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By Abel Salas
Every Veteran’s Day, I call my father. He’s 82 and comfortable with a cell phone. He raised a total of nine children, seven with my mom and two with his second wife. He is proud that all nine of his kids finished high school, that one is a doctor and another works in Washington, D.C. for the Labor Department. He is not proud when he talks about his military service as a member of the 7th Infantry Division in Korea. In fact, he has a hard time talking about it at all.
Like many Americans of Mexican descent, he enlisted. Full of the belief that he was going to defend his country, he hopped on a Greyhound from Houston to Killeen, Texas for basic training. He was so thin and slight in stature that he was only charged the children’s fare for his bus ticket. At Ft. Hood, he boxed in the lightweight class before shipping of to Seoul.
Fighting alongside Ethiopian and Colombian battalions who were there as part of a United Nations force, he was wounded during the months-long Battle of Pork Chop Hill again communist Chinese forces, decorated with a Purple Heart and honorably discharged. As a consequence, he nursed Post Traumatic Stress Disorder, PTSD, for most of his life, never seeking treatment while it lay seething and festering there in the wounds which would never be visible from the outside, the psychic damages that came from witnessing war firsthand.
On the morning of November 11th this year, he tells me I shouldn’t call him to wish him a happy Veteran’s Day. “You should wish me luck. You know I have heart surgery tomorrow,” he chides. Being the terrible son that I am, I haplessly apologize and ask him about the procedure. The heart stents he was fitted with many years ago have worn out and are to be replaced. The doctor will go in through an artery in his leg.
During high school, I co-captained the boys gymnastics team. We placed third at the state tournament, and as a result, I received a recruitment letter from the Naval Academy at Annapolis, which sought to fill the ranks of its own gymnastics squad. That fact that I was Latino, a good student and actively involved with service organizations on campus as a student leader were probably also part of the reason I’d been invited to apply. I remember both my parents sitting me down in the living room of our small, crowded home. My father’s face was solemn. Even then, he wanted me to know, that while the decision was mine to make, I shouldn’t feel compelled to serve in the military and that he had seen too many horrible things to congratulate me or wish me good luck before patting me on the back proudly and packing me off to the East Coast.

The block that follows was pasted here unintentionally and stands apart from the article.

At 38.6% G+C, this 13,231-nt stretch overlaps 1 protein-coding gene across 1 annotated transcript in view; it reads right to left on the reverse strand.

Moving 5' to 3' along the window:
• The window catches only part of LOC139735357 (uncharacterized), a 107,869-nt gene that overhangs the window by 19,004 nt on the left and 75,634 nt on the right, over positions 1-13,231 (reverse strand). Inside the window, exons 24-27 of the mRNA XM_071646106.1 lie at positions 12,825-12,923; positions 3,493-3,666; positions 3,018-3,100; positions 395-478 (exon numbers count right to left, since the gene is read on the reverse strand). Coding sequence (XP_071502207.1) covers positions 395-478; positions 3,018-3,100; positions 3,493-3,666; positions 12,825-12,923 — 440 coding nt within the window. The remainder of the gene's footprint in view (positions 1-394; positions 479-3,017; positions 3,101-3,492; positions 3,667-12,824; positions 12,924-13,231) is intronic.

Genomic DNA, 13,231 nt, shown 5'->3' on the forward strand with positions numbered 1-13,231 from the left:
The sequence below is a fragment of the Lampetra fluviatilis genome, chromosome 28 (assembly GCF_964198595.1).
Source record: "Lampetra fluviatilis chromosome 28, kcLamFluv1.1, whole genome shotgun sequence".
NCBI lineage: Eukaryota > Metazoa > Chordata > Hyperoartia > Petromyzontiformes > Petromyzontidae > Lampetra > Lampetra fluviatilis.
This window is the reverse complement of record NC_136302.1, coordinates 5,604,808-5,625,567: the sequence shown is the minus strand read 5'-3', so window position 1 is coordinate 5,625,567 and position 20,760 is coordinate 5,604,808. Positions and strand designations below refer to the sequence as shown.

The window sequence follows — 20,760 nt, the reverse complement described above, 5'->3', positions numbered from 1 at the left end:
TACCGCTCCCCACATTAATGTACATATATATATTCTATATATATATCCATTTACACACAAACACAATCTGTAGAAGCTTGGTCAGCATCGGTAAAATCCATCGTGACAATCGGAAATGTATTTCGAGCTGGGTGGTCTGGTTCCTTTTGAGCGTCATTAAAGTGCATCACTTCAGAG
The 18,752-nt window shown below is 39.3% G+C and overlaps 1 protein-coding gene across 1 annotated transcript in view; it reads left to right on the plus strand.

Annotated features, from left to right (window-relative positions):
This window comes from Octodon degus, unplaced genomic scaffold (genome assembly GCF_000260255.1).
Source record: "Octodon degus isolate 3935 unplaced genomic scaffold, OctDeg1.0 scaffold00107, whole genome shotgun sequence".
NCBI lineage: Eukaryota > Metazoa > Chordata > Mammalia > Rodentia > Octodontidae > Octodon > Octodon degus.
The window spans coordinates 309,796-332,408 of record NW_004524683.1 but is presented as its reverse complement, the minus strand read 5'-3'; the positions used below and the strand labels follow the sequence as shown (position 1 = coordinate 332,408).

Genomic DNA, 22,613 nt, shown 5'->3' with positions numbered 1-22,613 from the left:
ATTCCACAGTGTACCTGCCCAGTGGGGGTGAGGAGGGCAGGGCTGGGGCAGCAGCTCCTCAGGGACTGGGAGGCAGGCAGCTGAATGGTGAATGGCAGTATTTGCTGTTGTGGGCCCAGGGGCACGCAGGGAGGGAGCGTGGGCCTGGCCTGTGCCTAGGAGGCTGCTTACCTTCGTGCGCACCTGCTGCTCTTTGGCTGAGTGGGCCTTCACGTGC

By that time I had already begun to identify as a counter-culture rebel and ultimately decided to stay at home for school at UT, a decision I have never once regretted. Perhaps my father recognized the fact that I had always struggled with authority and was happy to spend hours daydreaming or escaping in my collection of superhero comics.
My little brother, who had always had a much tougher time in school than most of us, got his high school diploma and then promptly joined the Air Force, which sent him to the Middle East during the first Desert Storm. In the air, a small heart murmur which had never been diagnosed was made much worse from the pressurization and the altitude.
This week, I call my father to check in on his recovery. He is irritated because he’s been told he can’t drive for a week. Once again, the subject comes up after I tell him the story of Eugene Obregón and how I’m putting the Medal of Honor winner on the front cover of my paper.
“Mi’jo, war is no good,” he says. “I wouldn’t want any of my children to go through it. Look at your younger brother. They got him classified as 100% disabled. When he got out [of the Air Force], he was only at 60%. No matter what happens you don’t come home the same.”